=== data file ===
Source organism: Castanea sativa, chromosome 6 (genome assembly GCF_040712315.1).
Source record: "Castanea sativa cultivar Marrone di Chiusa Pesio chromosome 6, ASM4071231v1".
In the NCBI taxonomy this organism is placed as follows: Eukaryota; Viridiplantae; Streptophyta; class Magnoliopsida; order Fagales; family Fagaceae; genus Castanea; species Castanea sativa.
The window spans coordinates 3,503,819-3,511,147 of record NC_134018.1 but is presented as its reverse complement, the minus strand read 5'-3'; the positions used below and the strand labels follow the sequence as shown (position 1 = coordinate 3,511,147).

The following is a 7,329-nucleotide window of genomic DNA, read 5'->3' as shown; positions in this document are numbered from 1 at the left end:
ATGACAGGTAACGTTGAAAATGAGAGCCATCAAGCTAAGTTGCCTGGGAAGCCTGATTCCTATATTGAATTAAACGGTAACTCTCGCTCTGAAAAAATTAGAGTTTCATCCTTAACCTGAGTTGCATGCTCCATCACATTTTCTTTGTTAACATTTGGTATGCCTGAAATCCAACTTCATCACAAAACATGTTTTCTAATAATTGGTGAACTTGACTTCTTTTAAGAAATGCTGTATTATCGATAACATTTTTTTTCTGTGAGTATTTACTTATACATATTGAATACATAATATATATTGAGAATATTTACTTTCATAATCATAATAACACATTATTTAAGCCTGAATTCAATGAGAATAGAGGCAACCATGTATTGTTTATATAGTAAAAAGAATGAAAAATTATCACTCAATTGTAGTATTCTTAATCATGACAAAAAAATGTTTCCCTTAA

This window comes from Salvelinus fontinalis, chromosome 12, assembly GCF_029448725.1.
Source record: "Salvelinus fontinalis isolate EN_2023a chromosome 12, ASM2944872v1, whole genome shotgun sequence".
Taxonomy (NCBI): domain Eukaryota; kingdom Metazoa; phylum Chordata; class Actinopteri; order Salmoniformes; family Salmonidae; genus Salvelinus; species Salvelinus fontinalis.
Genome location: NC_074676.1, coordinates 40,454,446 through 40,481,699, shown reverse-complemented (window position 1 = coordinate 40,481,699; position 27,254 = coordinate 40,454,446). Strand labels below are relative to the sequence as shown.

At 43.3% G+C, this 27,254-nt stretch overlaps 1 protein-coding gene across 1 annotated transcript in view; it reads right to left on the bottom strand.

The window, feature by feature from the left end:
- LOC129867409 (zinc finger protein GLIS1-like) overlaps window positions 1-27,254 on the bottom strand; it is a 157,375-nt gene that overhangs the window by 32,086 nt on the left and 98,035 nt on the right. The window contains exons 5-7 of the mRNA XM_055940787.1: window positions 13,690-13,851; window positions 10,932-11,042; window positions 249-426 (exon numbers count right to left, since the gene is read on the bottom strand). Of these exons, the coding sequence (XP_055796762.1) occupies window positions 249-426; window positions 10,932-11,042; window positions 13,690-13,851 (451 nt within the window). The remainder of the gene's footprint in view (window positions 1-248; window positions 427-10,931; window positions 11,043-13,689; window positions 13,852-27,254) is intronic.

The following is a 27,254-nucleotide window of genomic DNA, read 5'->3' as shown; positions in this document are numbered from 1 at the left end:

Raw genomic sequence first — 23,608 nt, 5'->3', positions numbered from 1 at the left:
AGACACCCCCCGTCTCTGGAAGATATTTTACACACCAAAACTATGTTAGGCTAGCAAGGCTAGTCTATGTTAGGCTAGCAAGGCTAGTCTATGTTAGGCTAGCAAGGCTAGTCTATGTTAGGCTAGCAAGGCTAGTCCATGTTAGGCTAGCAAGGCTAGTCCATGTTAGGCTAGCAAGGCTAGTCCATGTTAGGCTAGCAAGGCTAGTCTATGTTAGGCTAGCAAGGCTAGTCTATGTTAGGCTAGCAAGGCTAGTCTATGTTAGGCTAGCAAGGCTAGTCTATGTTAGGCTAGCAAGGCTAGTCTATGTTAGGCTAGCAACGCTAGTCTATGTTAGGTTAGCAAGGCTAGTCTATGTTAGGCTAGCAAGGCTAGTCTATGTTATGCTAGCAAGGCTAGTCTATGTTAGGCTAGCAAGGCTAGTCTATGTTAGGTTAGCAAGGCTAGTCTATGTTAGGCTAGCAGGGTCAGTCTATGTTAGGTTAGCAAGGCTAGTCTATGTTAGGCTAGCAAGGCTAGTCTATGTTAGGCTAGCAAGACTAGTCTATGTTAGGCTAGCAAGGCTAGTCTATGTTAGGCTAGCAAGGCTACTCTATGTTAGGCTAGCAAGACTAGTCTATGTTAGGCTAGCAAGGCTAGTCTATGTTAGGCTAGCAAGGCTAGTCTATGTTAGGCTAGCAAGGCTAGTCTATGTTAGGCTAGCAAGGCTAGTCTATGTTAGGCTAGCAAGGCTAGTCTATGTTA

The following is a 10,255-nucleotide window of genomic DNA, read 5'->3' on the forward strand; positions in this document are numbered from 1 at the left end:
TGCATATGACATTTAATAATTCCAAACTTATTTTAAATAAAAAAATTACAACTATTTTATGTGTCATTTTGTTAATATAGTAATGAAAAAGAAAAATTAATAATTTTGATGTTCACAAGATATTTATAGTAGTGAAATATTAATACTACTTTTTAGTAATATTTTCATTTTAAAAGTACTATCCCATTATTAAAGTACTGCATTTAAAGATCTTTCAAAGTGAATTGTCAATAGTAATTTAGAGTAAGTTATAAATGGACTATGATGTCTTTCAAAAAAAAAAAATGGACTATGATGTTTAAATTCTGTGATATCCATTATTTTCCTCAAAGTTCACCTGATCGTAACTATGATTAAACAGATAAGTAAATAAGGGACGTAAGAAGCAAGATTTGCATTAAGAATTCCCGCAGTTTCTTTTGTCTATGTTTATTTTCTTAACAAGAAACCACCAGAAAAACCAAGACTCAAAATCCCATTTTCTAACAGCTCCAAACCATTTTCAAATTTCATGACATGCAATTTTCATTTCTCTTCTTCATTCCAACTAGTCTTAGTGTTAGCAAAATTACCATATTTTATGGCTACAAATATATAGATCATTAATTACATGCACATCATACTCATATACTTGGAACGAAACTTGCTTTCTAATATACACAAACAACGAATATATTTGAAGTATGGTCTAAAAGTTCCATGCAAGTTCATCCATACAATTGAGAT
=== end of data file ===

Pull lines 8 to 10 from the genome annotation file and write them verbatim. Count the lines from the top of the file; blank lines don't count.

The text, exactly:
Source record: "Salvelinus fontinalis isolate EN_2023a chromosome 12, ASM2944872v1, whole genome shotgun sequence".
Taxonomy (NCBI): domain Eukaryota; kingdom Metazoa; phylum Chordata; class Actinopteri; order Salmoniformes; family Salmonidae; genus Salvelinus; species Salvelinus fontinalis.
Genome location: NC_074676.1, coordinates 40,454,446 through 40,481,699, shown reverse-complemented (window position 1 = coordinate 40,481,699; position 27,254 = coordinate 40,454,446). Strand labels below are relative to the sequence as shown.